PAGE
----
Joined: June 2004
||Posted: Mar. 29 2009, 15:54
It is now about a year since I first listened to Music of the Spheres. Then, I was stunned by how ambitious this work really is, and I quickly felt in complete love with this masterpiece.
A year later, nothing has changed for me: I find nothing in Mikes output as emotional as this full-length, far-reaching orchester piece. Quite remarkable words, having in mind that Mike wrote (many) other eternal masterpieces, e.g., Ommadawn. Now, lets not argue what work is his finest; its all down to taste (although musically talent and IQ are factors when discussing Mikes complex long instrumentals).
In my point-of-view, MOTS is a very balanced cocktail of the most inspired aspects of Mikes entire career. Most obvious are those mathematical tubular-bells-similar figures all over the place. But as I see it, they enrich the rest of the material and defines which musical universe the work originates from (Bach is Bach, he has his style, and so has Mike); I don't consider MOTS to be some kind of remake of Tubular Bells. It is so much more than that! MOTS even ends in a well-known form, again similar in stucture to TB. But what makes all the difference this time is that the most fundamental musical ideas in MOTS are original, beutiful and meaningful; recently composed by Mike. Written with uttermost care, highly inspired and moving.
The most stunning material are all the variations derived from the Shabda theme, I think. Deep beutiful mysterious music, from a genious. My God how I love this!
MOTS feels so pure, so fragile in parts, elaborate and balanced, so detailed, and still so dramatic at places. I must confess: I fight against starting to cry (every time! ) when the loooong majestaetic horns takes over Tempest; this breath-taking contrast between the atomic-level mathematical process expressed in the strings/piano myriad, set against this galaxy-sized horn theme... so simple, so powerful, so incredible in magnitude ..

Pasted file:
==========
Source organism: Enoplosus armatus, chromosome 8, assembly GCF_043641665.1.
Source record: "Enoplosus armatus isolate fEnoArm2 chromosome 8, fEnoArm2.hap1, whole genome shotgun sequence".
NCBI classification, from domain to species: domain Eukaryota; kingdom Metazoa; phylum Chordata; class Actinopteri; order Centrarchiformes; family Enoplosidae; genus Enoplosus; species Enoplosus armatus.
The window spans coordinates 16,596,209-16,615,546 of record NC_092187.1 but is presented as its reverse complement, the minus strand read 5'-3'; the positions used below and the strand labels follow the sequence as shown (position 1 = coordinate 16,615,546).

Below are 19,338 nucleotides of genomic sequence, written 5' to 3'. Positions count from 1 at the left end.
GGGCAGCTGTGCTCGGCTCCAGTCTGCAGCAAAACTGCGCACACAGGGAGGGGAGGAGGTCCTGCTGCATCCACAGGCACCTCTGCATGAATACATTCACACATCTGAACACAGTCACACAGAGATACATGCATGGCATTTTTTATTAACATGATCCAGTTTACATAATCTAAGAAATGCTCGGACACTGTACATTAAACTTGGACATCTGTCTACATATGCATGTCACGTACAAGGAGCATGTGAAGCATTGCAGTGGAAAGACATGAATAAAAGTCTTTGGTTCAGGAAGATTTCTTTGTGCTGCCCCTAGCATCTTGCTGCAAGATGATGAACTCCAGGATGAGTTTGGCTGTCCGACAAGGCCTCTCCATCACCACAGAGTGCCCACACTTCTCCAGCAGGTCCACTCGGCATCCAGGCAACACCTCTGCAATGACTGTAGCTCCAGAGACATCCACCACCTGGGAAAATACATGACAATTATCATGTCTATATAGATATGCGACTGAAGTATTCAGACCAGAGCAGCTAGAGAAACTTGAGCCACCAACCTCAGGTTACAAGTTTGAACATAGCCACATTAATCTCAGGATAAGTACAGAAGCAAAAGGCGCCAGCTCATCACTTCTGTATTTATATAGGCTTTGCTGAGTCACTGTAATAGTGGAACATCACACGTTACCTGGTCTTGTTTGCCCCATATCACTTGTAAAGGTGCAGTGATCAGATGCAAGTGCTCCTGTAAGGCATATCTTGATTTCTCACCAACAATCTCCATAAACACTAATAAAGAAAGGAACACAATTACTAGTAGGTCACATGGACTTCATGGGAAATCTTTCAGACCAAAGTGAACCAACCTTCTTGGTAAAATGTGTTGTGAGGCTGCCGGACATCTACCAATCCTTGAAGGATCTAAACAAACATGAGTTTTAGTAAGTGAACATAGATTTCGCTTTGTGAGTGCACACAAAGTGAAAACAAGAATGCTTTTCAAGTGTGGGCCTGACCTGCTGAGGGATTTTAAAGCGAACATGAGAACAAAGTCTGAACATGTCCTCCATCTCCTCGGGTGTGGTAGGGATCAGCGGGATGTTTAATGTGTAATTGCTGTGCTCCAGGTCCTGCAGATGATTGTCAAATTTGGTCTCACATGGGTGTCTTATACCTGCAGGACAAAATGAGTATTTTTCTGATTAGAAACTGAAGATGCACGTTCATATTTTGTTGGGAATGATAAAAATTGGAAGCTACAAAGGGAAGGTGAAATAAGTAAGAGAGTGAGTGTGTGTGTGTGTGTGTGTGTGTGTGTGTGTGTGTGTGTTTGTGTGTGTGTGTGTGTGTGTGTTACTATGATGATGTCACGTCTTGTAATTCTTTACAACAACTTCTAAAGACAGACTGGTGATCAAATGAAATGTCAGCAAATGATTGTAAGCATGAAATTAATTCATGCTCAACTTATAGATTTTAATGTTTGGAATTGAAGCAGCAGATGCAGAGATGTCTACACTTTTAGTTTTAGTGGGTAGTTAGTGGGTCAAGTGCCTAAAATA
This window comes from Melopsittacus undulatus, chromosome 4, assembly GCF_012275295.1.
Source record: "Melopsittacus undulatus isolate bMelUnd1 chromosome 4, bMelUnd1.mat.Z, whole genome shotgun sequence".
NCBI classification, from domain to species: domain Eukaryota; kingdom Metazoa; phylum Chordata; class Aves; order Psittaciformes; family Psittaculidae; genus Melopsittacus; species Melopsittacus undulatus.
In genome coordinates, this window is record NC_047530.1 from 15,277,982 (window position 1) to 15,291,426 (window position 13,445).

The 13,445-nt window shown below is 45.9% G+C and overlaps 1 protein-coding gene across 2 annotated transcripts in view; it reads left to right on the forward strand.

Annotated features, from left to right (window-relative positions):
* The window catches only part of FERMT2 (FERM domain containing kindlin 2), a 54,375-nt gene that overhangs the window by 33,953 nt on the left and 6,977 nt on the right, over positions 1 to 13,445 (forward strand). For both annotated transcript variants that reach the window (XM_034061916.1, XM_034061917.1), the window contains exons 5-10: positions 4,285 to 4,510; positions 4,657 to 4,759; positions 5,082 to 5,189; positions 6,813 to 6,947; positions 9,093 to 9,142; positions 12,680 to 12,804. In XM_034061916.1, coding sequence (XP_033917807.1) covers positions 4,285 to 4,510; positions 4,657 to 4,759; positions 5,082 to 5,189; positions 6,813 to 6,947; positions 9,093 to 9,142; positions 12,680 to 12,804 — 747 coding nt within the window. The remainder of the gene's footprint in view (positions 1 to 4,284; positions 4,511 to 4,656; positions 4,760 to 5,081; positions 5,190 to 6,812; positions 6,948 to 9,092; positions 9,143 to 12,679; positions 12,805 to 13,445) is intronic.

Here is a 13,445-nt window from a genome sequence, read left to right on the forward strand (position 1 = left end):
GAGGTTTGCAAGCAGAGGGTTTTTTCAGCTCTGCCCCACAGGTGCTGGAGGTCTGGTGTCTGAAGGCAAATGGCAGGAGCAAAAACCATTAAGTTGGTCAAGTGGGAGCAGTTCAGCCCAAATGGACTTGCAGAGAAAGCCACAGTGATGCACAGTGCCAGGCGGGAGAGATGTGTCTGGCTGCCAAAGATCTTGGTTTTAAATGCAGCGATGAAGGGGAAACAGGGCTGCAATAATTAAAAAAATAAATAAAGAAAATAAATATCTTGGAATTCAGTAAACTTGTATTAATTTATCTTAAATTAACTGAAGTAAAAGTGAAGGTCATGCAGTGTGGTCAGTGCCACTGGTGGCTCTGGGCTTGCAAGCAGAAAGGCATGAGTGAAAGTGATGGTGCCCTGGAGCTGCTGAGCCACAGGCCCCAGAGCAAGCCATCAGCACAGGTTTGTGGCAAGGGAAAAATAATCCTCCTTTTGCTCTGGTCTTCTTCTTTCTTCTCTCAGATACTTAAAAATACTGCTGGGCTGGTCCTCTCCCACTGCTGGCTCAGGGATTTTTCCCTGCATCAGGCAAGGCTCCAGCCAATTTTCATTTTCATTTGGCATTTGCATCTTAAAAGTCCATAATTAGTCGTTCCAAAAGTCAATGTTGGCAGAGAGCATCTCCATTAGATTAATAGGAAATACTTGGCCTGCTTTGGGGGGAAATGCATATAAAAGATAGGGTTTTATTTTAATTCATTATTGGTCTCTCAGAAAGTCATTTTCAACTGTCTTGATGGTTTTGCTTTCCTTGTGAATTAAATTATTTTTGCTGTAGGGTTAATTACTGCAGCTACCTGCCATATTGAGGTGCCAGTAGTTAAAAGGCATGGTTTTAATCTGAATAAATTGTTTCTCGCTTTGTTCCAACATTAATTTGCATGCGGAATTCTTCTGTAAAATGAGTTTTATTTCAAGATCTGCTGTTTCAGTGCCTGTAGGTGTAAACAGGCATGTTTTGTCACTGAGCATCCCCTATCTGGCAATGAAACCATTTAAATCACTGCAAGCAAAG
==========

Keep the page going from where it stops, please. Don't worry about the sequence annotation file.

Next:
There are so many other moving moments in MOTS. I feel like a child hearing music for the first time when the piano is introduced in the finale, Musica Universalis; this, my friends, is an ultimate, superb theme if you ask me. I can listen to it a billion times! It is such a proof of Mikes unlimited ability to suprise us again and again; play it loud, and ponder about the fact that he saved this superb tune to the very end of MOTS! This fantastic melody could have been extraced at many places, but he saved it as a final gift to us ...
I always thought about MOTS as a composition in two parts (1-7, 8-14), and I still do; and I didn't change my mind that the 2nd part is even more moving than the first one. I love it all, but the 2nd is so heavenly wonderful. So pure, filled to the top of extremely strong material, not trying to entertain in any way, it seems so honest to me .. I don't find the words ..
Mike is amazingly good at making very simple material work, as in Prophecy; those 'circular' piano structures (really spheres, arn't they?), how can they work really? They do, they fit perfect, are really a bit mysterios, .. and then .. they are suddenly interrupt by this fantastic brass fanfar (again, great composition, and only used here! ), then again a sudden change to silent breathing shabda-sounding material .. and we are in heaven. This is soooo good all of it following from here ..
Although I always was a big fan of Mikes powerful electric guitar, I think it was entirely correct to stay acoustic this time. The purity in the classical guitar, it is perfect. Absolutely brilliant, Mike. Crystal clear all the way. 100% Mike!
I really love MOTS. It means a lot to me.